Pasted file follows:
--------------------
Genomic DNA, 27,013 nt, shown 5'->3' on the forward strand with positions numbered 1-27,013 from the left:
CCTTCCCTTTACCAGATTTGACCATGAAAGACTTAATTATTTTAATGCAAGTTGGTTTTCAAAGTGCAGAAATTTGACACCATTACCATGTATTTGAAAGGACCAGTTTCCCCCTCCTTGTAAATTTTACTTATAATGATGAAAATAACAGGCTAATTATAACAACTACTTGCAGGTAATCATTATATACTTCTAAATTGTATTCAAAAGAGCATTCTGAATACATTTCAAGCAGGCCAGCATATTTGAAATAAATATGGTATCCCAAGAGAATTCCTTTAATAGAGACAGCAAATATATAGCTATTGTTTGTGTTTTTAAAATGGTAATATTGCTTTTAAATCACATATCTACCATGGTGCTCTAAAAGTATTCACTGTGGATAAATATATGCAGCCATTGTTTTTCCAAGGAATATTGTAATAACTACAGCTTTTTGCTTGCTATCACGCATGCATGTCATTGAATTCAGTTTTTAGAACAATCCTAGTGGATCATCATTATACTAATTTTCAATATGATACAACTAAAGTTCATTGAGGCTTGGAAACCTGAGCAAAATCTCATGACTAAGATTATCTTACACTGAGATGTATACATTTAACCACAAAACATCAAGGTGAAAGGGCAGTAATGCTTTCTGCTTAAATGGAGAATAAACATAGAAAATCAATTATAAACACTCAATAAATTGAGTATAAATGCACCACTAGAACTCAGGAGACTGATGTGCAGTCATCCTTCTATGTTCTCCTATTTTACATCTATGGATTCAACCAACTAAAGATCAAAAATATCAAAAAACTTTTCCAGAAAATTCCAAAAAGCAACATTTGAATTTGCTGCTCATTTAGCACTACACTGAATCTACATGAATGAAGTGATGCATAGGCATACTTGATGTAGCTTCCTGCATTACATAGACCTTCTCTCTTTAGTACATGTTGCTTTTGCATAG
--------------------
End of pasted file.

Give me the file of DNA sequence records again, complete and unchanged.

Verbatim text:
Genomic DNA, 27,013 nt, shown 5'->3' on the forward strand with positions numbered 1-27,013 from the left:
CCTTCCCTTTACCAGATTTGACCATGAAAGACTTAATTATTTTAATGCAAGTTGGTTTTCAAAGTGCAGAAATTTGACACCATTACCATGTATTTGAAAGGACCAGTTTCCCCCTCCTTGTAAATTTTACTTATAATGATGAAAATAACAGGCTAATTATAACAACTACTTGCAGGTAATCATTATATACTTCTAAATTGTATTCAAAAGAGCATTCTGAATACATTTCAAGCAGGCCAGCATATTTGAAATAAATATGGTATCCCAAGAGAATTCCTTTAATAGAGACAGCAAATATATAGCTATTGTTTGTGTTTTTAAAATGGTAATATTGCTTTTAAATCACATATCTACCATGGTGCTCTAAAAGTATTCACTGTGGATAAATATATGCAGCCATTGTTTTTCCAAGGAATATTGTAATAACTACAGCTTTTTGCTTGCTATCACGCATGCATGTCATTGAATTCAGTTTTTAGAACAATCCTAGTGGATCATCATTATACTAATTTTCAATATGATACAACTAAAGTTCATTGAGGCTTGGAAACCTGAGCAAAATCTCATGACTAAGATTATCTTACACTGAGATGTATACATTTAACCACAAAACATCAAGGTGAAAGGGCAGTAATGCTTTCTGCTTAAATGGAGAATAAACATAGAAAATCAATTATAAACACTCAATAAATTGAGTATAAATGCACCACTAGAACTCAGGAGACTGATGTGCAGTCATCCTTCTATGTTCTCCTATTTTACATCTATGGATTCAACCAACTAAAGATCAAAAATATCAAAAAACTTTTCCAGAAAATTCCAAAAAGCAACATTTGAATTTGCTGCTCATTTAGCACTACACTGAATCTACATGAATGAAGTGATGCATAGGCATACTTGATGTAGCTTCCTGCATTACATAGACCTTCTCTCTTTAGTACATGTTGCTTTTGCATAG